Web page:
In my opinion, unit tests usually only need to be run once and so are of limited value.  You only need to rerun a unit test if you modify the specific piece of code that it is testing.  A suite of automated integration tests is far more useful and should be run at every check-in.

  19. Michael says:

    Someone in our team forwarded this article in our company. This was my response:

    The author is inherently lazy 🙂 His basic argument is that Integration tests alone are enough, and there is limited need for unit testing.

    I think both unit tests (low level) and integration tests (high level) are equally important.

    Yes, integration tests are difficult to achieve, as the architecture needs to be designed such that interfaces to external systems are mocked out. Like the author says, they prove that the design meets the requirements – something unit tests alone can't do.

    Unit tests however are important for the following reasons. If we write code to achive full code coverage of each component, which is can be achieved with less coding using a tool like Pex, then this will assist in quickly highlight when the build is broken. Something integration tests may not pick up, as by their nature are completed last and do not cover all code paths. They are especially useful when you have developers working in parallel. We found unit tests especially useful on our latest project, as they on many occasions when we wrote code that broke the other person's code.

    Since we are working in an Agile manner, every new sprint will invariably cause us to refactor or change the functionality of our code. Yes, writing both high level and low level tests is more work up front, and may seem like you are duplicating effort, but in the long-run will save more time by less bug fixing during UAT. We have seen this before when we spend a long time on bug fixing then testing, then bug fixing again before a release, there is one word to descirbe this – waterfall.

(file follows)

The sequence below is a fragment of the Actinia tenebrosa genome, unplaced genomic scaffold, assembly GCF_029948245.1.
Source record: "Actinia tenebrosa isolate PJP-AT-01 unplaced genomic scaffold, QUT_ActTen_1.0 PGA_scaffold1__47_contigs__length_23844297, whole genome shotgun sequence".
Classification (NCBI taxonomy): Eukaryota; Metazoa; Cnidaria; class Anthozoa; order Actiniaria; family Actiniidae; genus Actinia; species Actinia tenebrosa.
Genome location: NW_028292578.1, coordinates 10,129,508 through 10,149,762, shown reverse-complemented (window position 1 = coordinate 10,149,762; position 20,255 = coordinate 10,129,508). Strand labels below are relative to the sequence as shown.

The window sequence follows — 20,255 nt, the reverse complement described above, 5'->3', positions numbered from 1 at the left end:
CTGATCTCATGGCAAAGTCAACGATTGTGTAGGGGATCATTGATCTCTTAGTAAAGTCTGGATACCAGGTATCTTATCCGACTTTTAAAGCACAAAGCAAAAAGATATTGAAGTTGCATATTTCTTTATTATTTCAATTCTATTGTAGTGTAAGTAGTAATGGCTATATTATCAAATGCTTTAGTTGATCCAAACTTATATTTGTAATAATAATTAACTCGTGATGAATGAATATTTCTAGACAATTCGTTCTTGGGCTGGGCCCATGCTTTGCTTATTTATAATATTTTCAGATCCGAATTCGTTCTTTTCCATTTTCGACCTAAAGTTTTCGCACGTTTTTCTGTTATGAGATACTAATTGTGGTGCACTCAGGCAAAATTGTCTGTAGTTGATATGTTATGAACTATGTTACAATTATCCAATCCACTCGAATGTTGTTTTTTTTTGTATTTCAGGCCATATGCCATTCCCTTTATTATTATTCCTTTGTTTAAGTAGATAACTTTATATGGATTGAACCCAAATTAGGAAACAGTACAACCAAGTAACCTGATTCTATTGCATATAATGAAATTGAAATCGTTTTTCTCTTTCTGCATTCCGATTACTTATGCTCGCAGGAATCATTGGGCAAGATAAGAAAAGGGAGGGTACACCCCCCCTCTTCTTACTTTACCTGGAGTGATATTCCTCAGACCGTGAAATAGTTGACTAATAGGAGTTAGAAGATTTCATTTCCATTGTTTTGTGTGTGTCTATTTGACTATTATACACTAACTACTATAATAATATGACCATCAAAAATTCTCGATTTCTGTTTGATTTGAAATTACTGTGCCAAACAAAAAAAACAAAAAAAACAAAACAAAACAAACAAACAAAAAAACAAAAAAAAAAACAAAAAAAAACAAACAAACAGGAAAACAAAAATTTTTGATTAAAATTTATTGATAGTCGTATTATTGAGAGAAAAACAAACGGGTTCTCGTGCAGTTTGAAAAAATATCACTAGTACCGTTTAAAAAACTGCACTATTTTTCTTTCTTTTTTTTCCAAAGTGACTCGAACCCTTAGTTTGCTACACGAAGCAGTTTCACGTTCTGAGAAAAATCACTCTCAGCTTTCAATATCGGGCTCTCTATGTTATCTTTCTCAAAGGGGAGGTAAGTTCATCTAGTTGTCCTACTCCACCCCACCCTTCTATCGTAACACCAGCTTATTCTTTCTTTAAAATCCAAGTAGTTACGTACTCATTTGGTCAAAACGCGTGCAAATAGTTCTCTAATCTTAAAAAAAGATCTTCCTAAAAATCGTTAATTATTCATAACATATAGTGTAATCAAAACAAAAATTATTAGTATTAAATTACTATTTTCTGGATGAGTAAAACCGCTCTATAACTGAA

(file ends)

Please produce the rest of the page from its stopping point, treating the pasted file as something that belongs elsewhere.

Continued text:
20. Long View on TDD says:

    To be able to refactor code, unit/programmer tests need to be independent of the software architecture.  To allow this, the tests need to be written at the highest level practical.  Anything is possible, but intelligent people can do trade offs and determine what is most practical.  

    To be able to refactor, to do evolutionary design, one needs to be able to change the underlying structure of the code and rely on the existing test suites to validate that nothing has changed.  If one needs to change both the code and the tests, then the cost goes up and the benefit of the tests go down.

  21. foolish-galatian says:

    Kraiven:  "unit-testing using mocks isolates the component under test"

    That's exactly the problem.  Testing a component in isolation is of very limited value.  When you use mocks and stubs, you're essentially not testing the component in a realistic way.

    Michael:  "integration tests are difficult to achieve, as the architecture needs to be designed such that interfaces to external systems are mocked out"

    Integration tests are easier to achieve than unit tests.  You don't need mocks and stubs, because you're using the code to test the code.  (And integration testing is more effective, for the same reason.)

    Unit tests only tell you when you break the piece you're working on.  (As I said before, you only need to run a unit test when you're changing the specific code it tests.)  Integration tests tell you not only when you break the piece you're working on, but also when you create unintended side effects in other areas, which, in a complex application, happens a lot and can be very difficult to detect until it's very expensive to fix.

    Michael:  "every new sprint will invariably cause us to refactor or change the functionality of our code"

    Which also forces you to rewrite your unit tests.  But integration tests do not have to be changed nearly as often.

    As for the code coverage argument, integration tests give you much more bang for the buck and can achieve the same level of coverage with many fewer lines of test code.